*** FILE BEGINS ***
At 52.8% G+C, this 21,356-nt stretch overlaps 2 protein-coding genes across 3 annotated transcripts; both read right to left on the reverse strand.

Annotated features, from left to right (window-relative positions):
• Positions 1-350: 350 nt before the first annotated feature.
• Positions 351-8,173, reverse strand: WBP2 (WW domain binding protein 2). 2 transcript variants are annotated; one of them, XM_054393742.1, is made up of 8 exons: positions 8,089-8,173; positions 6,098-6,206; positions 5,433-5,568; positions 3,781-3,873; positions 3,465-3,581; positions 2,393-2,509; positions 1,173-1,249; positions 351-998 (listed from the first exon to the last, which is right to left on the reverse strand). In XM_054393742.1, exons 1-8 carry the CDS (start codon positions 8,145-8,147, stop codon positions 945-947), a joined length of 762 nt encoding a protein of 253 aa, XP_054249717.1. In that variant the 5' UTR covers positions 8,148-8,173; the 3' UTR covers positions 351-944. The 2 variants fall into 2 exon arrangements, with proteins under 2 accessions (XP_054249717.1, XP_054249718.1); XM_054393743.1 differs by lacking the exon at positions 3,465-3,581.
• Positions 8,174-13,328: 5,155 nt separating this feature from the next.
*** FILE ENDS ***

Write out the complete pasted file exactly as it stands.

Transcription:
At 52.8% G+C, this 21,356-nt stretch overlaps 2 protein-coding genes across 3 annotated transcripts; both read right to left on the reverse strand.

Annotated features, from left to right (window-relative positions):
• Positions 1-350: 350 nt before the first annotated feature.
• Positions 351-8,173, reverse strand: WBP2 (WW domain binding protein 2). 2 transcript variants are annotated; one of them, XM_054393742.1, is made up of 8 exons: positions 8,089-8,173; positions 6,098-6,206; positions 5,433-5,568; positions 3,781-3,873; positions 3,465-3,581; positions 2,393-2,509; positions 1,173-1,249; positions 351-998 (listed from the first exon to the last, which is right to left on the reverse strand). In XM_054393742.1, exons 1-8 carry the CDS (start codon positions 8,145-8,147, stop codon positions 945-947), a joined length of 762 nt encoding a protein of 253 aa, XP_054249717.1. In that variant the 5' UTR covers positions 8,148-8,173; the 3' UTR covers positions 351-944. The 2 variants fall into 2 exon arrangements, with proteins under 2 accessions (XP_054249717.1, XP_054249718.1); XM_054393743.1 differs by lacking the exon at positions 3,465-3,581.
• Positions 8,174-13,328: 5,155 nt separating this feature from the next.